Jobless Claims Soaring; Sales-Tax Dip Expected


Jobless Claims Soaring;

Sales-Tax Dip Expected

By LIBBY CUDMORE • Special to

The state Association of Counties has found the coronavirus emergency will cost Otsego County millions in sales-tax revenues. (

ONEONTA – In an average week, Alan Sessions, CDO Workforce disability resource coordinator, might field 25 calls about unemployment insurance.

“In the last week, we’ve received 25 calls a day,” he said. “Sometimes the wait to talk with someone is an hour.”

The majority of the calls, he said, are waitstaff, kitchen help and retail workers suddenly jobless as Governor Cuomo ordered stores and restaurants closed in to facilitate “social distancing” and reduce the spread of COVID-19.

“It’s early still, but these are the businesses that were immediately affected,” he said.

Statewide, Department of Labor spokesman Deanna Cohen, said ome regions are seeing up to 1,000 percent increases in unemployment claims.

From Monday, March 16, to Saturday, March 21, there were over 1,734,100 total calls and a 65 percent increase from call numbers on Monday, March 9, which saw just 2,542 calls And there were over 2,270,300 hits on the Department of Labor website, averaging over 250,000 logins per day – a 400 percent increase over the normal average.

With the announcement that Dreams Park will not be opening for the summer – and with the Baseball Hall of Fame, Fenimore and Farmers’ museums closed – Sessions believes a lot more claims have yet to be filed.

“It’s still early, but obviously, the tourism sector is going to be affected,” he said. “It’s hard to predict when those businesses are going to be open, and so many of those workers live paycheck to paycheck.”

County Treasurer Allen Ruffles.

Treasurer Alan Ruffles, who is chairing Otsego County’s emergency task force, estimated the county is facing a $3 million shortfall in sales tax revenue.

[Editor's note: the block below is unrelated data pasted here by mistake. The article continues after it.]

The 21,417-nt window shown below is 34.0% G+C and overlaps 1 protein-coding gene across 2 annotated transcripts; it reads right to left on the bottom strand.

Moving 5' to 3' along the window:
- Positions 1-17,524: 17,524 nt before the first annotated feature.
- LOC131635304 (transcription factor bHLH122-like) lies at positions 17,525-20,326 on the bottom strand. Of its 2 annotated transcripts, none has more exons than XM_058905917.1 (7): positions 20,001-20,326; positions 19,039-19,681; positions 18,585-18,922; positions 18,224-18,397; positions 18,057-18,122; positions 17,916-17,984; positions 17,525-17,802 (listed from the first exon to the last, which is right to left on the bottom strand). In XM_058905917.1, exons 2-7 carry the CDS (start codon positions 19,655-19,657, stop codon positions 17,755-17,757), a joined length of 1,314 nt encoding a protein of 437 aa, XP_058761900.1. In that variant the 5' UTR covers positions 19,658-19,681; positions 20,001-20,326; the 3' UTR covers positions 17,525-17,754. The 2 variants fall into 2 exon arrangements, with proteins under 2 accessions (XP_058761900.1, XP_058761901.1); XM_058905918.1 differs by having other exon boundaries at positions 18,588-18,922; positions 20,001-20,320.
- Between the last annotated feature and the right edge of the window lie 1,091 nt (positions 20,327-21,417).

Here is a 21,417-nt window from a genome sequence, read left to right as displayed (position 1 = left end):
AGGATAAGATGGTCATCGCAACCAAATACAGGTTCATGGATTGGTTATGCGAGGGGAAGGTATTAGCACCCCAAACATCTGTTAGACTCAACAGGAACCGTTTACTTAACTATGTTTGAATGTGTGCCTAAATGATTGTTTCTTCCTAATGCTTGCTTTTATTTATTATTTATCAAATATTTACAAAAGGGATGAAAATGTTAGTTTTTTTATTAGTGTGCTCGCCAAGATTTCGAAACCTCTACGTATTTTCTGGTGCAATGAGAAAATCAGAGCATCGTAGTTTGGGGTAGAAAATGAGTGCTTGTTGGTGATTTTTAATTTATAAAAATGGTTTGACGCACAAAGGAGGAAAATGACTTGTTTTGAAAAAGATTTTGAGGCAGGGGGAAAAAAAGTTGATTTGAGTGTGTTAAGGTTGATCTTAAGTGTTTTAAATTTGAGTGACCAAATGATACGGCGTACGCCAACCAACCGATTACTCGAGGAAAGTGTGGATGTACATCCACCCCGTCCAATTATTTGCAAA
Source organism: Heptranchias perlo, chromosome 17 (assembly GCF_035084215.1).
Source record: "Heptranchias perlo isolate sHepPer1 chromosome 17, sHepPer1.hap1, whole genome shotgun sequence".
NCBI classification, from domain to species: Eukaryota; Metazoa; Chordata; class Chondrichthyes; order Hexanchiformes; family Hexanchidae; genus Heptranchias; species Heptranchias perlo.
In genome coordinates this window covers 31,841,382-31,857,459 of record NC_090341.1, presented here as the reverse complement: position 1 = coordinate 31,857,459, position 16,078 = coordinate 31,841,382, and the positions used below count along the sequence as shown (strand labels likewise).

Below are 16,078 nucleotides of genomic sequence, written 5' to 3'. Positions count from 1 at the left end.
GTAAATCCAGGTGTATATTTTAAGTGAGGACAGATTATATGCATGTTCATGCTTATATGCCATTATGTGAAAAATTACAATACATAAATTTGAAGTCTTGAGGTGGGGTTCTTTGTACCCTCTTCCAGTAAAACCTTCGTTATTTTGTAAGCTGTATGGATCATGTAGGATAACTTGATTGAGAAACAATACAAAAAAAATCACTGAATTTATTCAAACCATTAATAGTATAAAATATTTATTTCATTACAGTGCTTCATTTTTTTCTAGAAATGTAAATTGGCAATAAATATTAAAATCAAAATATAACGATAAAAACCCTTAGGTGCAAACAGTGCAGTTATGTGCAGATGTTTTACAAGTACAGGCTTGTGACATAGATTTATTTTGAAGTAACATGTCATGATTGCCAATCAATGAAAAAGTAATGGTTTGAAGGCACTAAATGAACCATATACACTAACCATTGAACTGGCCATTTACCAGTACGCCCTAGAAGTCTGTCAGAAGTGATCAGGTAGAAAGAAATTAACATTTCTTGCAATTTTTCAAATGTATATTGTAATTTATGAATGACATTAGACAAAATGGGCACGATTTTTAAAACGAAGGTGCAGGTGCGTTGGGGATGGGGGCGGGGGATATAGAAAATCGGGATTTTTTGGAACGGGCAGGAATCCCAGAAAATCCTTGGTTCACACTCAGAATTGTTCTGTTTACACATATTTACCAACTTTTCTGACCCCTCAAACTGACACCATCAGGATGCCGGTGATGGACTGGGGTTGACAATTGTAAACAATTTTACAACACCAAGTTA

The state Association of Counties (NYSAC) ran two computer generated predictions – “mild,” showing a $1.9 million sales tax loss, and “severe,” showing a $5.9 million loss.

“My forecast falls right in the middle of that,” Ruffles said. “And that’s just sales tax. They didn’t take bed tax into account.”

By comparison, Ruffles said, summer tourism in 2019 generated $40 million in sales tax, which means businesses generated $504 million.

The state sales-tax projection translates into a $49 million loss at the cash register. “That’s huge,” said Ruffles.
Ruffles’ model shows a $3 million sales-tax loss this tourist season.

“If gas prices drop, if they put in travel bans or we lose Cooperstown All-Star Village, that number will increase,” he said.
Ruffles named Otsego Now CEO Jody Zakrevsky to a task force that will look at COVID-19’s economic impact. “It’s a tough time for everyone,” said Zakrevsky. “We’re looking at how we can help the small businesses recover, and how to assist the larger businesses with any additional resources they may need.”

The task force, Zakrevsky said, will have a conference call with other agencies – to be identified by Ruffles – to talk about ways to collaborate, combine resources, and identify opportunities for Otsego County.

The Otsego Now board, which planned to meet Thursday, March 26, will defer loan repayments for 60 days and longer if needed.

“We’re reaching out to the businesses and asking them what they need,” he said. “And businesses are always welcome to reach out to us directly.”

Additionally, the Small Business Development Center is also ready to assist businesses with filling out applications for SBA assistance.

His office is closed and Zakrevsky is working remotely, but he’s planning to use GoToMeeting, a video conferencing software that allows their meetings to be “public” when the building is closed.

“Our number-one priority needs to be the safety of the residents,” said Ruffles. “Our public health director, Heidi Bond, is doing a remarkable job. But at some point, there has to be consideration of the economic effects of COVID-19 down the road.”

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